Too much stick, too little carrot in Treasury’s carbon tax plans
05 July 2013
Posted by: Author: Sipho Hlongwane
Author: Sipho Hlongwane (BusinessDay, bdlive.co.za)
South Africa will soon be the first country in the developing world to implement a comprehensive carbon tax aimed at curbing the emissions of carbon dioxide and other gases that are popularly blamed for climate change.
The Treasury has issued a paper, titled Reducing Greenhouse Gas Emissions and Facilitating the Transition to a Green Economy, for comment. It is an improvement after some complained that an earlier paper, tabled in 2010, put forward onerous motions.
The new paper raises the thresholds at which tax becomes payable, allows for offsets and posits that revenue raised from carbon dioxide-equivalent gases should be channelled into incentives and subsidies for low-carbon technologies. It envisages a phased-in tax rate of R120/t of carbon dioxide-equivalent gas for the first five years, in which it will increase 10% each year. After that period, the threshold for taxable emissions will be removed, which will result in a steep rise in the rate.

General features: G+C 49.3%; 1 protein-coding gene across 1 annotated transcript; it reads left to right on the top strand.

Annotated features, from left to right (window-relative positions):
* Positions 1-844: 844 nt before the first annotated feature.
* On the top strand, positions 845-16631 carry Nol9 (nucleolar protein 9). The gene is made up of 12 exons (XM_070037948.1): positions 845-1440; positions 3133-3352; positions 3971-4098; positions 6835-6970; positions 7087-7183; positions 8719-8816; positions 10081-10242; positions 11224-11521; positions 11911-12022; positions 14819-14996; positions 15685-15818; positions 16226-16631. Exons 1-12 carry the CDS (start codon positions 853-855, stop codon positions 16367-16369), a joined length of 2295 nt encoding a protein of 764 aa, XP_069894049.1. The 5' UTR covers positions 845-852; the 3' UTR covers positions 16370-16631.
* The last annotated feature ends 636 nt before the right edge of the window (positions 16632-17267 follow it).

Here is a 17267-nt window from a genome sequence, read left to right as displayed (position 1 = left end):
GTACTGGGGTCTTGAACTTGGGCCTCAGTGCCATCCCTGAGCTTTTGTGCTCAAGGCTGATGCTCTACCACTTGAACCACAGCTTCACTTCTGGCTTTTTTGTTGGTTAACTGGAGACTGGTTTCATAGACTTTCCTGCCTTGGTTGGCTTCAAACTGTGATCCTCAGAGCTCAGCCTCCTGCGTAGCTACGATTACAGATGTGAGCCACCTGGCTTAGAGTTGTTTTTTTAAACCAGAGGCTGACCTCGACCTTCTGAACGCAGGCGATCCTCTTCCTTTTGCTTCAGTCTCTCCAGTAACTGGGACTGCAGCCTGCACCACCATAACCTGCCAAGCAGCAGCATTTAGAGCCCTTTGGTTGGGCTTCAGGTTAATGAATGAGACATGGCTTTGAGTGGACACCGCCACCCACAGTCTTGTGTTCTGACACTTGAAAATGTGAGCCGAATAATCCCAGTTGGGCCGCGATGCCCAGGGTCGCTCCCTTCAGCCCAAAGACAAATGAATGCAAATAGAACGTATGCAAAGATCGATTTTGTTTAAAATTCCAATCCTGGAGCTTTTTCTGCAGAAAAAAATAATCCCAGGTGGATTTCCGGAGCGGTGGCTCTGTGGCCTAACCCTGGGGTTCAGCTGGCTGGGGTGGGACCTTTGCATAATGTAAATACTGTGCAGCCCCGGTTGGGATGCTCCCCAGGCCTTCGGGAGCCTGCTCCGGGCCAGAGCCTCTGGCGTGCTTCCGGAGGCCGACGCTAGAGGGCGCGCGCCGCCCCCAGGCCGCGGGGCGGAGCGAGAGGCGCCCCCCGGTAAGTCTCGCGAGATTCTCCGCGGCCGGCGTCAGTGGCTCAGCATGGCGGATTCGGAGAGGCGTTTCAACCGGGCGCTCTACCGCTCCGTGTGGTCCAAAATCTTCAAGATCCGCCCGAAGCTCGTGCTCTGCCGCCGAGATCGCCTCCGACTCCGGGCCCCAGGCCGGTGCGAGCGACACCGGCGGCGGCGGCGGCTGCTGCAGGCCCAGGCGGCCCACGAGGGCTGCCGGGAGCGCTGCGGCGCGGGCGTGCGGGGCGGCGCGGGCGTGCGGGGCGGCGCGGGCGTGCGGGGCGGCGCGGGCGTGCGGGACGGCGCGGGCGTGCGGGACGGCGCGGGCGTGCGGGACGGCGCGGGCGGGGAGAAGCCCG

On the face of it, this is a sensible and much-needed policy. (I am obviously of the view that our dependency on coal is bad and we should diversify into much cleaner forms of energy, such as nuclear.) This is from the Department of Energy: "About 77% of South Africa’s primary energy needs are provided by coal. This is unlikely to change significantly in the next two decades owing to the relative lack of suitable alternatives to coal as an energy source. Many of the deposits can be exploited at extremely favourable costs and, as a result, a large coal-mining industry has developed."